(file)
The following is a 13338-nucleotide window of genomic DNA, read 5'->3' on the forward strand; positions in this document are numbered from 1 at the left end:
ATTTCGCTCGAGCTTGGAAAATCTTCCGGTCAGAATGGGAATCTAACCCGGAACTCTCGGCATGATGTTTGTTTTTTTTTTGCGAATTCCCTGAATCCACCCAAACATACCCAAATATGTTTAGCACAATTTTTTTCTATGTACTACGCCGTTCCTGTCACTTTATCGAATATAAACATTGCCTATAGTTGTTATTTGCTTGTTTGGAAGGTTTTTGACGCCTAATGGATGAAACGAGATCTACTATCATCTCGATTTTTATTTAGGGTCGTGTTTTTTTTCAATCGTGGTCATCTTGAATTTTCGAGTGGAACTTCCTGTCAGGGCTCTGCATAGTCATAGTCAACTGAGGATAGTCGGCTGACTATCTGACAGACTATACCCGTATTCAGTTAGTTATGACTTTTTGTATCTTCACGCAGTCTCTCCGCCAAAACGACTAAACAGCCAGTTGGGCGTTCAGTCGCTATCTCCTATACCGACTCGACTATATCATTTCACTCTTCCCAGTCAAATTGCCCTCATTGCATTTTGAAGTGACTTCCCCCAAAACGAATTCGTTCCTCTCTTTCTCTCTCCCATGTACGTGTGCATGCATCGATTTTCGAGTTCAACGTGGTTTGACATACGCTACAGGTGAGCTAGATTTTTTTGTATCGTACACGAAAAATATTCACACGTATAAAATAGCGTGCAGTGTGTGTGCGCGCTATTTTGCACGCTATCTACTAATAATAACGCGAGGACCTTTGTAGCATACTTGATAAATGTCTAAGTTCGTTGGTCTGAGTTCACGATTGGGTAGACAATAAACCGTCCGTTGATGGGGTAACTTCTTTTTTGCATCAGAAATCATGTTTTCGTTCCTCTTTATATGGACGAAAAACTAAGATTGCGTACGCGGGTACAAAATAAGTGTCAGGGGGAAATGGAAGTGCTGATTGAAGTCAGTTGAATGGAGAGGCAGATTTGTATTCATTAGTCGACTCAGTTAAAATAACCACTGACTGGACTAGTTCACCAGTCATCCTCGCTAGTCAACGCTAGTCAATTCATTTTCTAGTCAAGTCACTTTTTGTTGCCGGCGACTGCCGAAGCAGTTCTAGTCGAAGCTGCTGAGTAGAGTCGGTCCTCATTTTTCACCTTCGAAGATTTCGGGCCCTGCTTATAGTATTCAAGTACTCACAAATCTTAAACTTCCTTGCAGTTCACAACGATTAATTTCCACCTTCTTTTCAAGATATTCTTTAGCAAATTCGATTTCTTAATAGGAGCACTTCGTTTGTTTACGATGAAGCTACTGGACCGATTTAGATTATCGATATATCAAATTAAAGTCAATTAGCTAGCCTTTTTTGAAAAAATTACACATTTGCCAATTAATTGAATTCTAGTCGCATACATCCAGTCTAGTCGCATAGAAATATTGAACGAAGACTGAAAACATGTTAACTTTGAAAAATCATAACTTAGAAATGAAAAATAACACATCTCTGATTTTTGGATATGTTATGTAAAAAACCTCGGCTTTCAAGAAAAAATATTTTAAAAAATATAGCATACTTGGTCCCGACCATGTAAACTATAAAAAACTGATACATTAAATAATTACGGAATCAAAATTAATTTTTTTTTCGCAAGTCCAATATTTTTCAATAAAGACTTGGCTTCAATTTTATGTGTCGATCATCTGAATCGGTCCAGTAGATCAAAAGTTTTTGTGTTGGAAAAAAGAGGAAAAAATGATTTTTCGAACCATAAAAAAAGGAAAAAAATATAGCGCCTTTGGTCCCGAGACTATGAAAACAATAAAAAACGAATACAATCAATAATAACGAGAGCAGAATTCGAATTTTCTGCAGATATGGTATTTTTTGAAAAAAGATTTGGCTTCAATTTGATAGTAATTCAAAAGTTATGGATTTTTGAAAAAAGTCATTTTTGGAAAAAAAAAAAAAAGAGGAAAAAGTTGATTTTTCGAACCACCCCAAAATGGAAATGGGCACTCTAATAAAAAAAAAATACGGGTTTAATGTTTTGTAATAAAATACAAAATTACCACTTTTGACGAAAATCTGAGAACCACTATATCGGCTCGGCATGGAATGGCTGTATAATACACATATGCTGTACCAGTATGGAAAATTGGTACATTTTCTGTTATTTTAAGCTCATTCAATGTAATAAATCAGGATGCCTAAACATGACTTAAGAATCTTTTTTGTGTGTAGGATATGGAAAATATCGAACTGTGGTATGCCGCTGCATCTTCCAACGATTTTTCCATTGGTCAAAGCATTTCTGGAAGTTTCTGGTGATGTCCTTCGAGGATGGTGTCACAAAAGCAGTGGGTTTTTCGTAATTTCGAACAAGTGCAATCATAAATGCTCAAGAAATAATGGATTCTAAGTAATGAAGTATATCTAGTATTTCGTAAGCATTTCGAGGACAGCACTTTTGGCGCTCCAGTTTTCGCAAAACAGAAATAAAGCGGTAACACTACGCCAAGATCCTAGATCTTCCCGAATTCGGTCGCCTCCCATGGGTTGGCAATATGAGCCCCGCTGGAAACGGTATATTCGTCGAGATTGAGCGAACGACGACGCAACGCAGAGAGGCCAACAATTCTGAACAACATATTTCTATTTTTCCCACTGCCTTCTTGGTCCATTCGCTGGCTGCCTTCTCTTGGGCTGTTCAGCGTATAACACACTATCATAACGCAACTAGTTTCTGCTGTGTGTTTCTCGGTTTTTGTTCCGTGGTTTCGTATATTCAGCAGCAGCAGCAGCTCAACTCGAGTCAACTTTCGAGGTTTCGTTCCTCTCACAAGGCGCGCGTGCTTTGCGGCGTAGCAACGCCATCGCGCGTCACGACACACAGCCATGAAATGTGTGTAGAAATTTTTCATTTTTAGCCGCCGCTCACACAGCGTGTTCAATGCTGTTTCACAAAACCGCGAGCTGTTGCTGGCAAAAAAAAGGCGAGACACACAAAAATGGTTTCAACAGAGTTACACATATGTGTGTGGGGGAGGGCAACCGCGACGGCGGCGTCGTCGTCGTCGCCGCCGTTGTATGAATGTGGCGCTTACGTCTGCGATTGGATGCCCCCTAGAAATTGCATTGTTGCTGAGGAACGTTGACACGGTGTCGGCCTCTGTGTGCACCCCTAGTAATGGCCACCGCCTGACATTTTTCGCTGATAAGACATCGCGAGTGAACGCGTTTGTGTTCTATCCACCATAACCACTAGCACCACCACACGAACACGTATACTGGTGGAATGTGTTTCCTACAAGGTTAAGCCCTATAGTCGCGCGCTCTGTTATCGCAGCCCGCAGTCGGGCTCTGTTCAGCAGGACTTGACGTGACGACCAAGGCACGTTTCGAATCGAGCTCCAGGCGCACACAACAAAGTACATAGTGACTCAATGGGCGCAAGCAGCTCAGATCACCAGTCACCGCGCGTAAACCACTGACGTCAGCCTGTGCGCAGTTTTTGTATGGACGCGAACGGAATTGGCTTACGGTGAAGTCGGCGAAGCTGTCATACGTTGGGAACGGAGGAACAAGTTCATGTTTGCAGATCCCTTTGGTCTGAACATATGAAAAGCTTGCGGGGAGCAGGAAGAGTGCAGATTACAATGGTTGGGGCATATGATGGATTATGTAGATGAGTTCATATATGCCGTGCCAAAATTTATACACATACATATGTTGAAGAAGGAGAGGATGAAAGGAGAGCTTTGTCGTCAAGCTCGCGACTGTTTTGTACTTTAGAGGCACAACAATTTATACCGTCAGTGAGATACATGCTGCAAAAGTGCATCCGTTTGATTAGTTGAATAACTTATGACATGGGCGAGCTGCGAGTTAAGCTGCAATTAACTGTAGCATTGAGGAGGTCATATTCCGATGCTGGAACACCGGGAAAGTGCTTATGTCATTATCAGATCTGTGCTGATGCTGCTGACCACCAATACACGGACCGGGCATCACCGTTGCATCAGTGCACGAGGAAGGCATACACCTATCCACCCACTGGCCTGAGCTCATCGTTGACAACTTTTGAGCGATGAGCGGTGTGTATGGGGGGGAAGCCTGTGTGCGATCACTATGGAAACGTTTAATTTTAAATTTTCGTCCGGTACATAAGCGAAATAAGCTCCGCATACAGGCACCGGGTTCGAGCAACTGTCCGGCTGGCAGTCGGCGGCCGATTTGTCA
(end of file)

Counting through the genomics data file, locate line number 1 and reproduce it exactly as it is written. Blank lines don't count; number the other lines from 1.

The following is a 13338-nucleotide window of genomic DNA, read 5'->3' on the forward strand; positions in this document are numbered from 1 at the left end: